How about Hinsdale Frank?
When I lived in Hinsdale I would have the Chicago Police drive me home when I was drunk, wherever I was. One Police officer would drive my car and the other copper would follow in the Chicago squad car. I could walk out of Hawkeye’s right now and call the CPD and they would come and pick me up, ha-ha!
I had a Hinsdale Cop pull into my driveway while the CPD squad was there. The Hinsdale cop said, “What’s going on here?” I said, “ the cops drove me home, I’m drunk when I’m sober I drive when I’m drunk the CPD drives.” Hinsdale PD “ I do not understand. Whey don’t they arrest you?” Frank-“Because I am a good Fucking guy, I take care of them.”
Two weeks later Phil Mesi, my cousin and I were all fucked up we had two CPS squads follow us home to Hinsdale, One guy driving my car one driving Phil’s. Two more Hinsdale squads pulled us over and said, “Why are the CPD not arresting you?” I said, “ I’m a good guy. I get the cops whatever they need. I do what ever the coppers need,” “What do you need?” “What does Hinsdale need?” “Booze?’ The Christmas Party, I will pay for whatever it is.” “Now in Hinsdale when the cops pull my kids over they apologize to them and ask how their father (me) is. I paid for all for the Hinsdale Parties. When I moved to Chicago my neighbor, Bataglia, the grocery guy took over Hinsdale for me.
I do the same with the County workers, prosecutors, courts, Police, etc. I take care of all of them any thing they need. Mary B. my daughter is a prosecutor at 26th & California. Mary B.’s boy friend is Judge Mike Murphy’s son. Judge Murphy is out at the Maybrook Courts. Franny my other daughter is in law school. Franny works for Devine’s office on Washington, if she wants to do be a State’s attorney after graduation I’ll get her in there. (Franny is now a State’s Attorney)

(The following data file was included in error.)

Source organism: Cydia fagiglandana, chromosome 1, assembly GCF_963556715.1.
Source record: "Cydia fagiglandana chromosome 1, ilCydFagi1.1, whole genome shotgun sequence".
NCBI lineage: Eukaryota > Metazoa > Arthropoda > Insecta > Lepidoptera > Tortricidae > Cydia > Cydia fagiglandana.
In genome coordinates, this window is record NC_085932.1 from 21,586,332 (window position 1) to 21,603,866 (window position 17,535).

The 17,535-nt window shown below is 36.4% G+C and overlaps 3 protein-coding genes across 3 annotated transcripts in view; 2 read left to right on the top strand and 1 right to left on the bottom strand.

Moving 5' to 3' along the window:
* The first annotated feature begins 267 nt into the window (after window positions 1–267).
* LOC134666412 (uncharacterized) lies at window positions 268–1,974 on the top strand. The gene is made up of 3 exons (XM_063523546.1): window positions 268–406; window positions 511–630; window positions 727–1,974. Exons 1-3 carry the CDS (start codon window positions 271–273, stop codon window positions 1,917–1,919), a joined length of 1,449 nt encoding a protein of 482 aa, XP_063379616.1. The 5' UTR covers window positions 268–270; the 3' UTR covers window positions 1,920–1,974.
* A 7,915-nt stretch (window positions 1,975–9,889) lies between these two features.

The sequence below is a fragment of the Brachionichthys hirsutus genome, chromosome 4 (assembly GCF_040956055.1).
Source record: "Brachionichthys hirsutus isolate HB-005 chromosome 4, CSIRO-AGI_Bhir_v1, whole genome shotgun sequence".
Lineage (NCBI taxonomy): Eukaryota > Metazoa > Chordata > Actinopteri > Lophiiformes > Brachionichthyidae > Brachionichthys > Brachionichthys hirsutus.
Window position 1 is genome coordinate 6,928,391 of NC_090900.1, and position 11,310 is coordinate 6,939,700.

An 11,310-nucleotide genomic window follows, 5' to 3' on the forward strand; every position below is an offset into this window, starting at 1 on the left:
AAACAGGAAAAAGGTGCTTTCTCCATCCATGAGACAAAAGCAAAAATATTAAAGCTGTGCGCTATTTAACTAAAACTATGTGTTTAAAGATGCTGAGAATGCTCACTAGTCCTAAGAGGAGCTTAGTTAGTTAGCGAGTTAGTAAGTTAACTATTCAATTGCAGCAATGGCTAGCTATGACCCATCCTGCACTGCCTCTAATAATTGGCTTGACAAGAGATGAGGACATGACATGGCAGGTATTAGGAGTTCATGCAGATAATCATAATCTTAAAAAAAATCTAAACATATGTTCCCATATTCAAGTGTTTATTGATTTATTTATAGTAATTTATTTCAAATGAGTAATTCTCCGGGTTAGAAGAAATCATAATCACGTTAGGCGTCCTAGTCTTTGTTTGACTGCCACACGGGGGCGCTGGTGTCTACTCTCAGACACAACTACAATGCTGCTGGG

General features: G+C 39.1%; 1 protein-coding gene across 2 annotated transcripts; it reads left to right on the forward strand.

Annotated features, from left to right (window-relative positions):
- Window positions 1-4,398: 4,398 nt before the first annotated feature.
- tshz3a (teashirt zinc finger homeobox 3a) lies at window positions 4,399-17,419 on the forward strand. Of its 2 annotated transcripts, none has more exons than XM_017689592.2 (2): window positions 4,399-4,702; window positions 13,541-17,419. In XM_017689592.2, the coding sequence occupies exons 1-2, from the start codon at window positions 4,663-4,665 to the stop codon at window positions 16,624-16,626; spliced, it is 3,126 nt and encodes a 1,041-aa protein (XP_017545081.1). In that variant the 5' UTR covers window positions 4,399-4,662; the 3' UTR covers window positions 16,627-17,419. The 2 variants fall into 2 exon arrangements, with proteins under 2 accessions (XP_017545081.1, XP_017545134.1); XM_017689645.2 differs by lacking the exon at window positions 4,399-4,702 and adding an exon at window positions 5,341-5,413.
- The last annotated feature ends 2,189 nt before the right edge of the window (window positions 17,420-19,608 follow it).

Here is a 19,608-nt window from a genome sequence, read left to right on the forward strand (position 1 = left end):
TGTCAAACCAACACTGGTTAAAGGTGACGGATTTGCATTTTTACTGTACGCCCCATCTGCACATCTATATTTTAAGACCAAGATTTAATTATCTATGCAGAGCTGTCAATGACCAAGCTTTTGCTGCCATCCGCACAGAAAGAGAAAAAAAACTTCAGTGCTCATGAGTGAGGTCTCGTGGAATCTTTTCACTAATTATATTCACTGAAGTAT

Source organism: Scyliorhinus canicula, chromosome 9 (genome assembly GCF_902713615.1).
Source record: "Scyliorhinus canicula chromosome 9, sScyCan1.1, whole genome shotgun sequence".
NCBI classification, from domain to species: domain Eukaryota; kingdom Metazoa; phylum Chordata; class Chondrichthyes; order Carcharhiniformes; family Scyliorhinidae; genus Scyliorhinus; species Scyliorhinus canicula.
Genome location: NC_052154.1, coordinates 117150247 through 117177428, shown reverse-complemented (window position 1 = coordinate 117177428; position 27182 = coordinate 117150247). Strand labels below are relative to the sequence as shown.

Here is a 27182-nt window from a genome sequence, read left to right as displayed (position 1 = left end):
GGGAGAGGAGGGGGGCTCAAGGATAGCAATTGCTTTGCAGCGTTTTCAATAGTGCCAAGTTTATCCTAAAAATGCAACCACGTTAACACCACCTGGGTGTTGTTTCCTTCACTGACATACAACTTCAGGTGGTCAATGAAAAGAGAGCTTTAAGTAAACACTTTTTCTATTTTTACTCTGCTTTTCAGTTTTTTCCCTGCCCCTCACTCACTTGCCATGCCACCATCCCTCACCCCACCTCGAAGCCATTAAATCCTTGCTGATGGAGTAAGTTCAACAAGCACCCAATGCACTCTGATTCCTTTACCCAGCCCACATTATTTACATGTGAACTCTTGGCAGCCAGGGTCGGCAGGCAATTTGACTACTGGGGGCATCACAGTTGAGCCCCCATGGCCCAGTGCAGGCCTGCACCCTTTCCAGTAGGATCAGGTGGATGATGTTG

I told my kids, “Never admit anything.” Frank got busted using false ID’s in Forest Park, he was using my brothers Tony's son, Tony’s ID’s. Frank got caught and admitted it to the Police, the kid is stupid. ‘I thought you could talk to the Forest Park Cop for me but my Daughter Mary B. knows the prosecutor and has taken care of it, the judge who will be assigned to the case will be known on Monday and I’ll find out who the judge is. I can do a lot with judges in Chicago. Mary B. has taken care that.
I want Mary B. to become a judge, I have met with the judges down the street from 26th and California to take care of that, if that is what she wants she is in.
Frank tell them about the BIG copper
Chicago has a big cop on the Eisenhower around Kedzie, The guy is famous, 6’8” 325 lbs. I am really drunk and I get pulled over the copper sees me and apologizes to me for pulling him over and wishes me a good night and to drive save.
Another time the cops came up to my car and I had $15 grand cash on me.
Does this mean that the U.S. Attorney’s Office sat silent as the Koschman investigation was sabotaged for years, and, all the while, was aware of the protective relationship between Chicago’s top-cop and an alleged corrupt city contractor?
Annabel Kent, Chicago Media Critic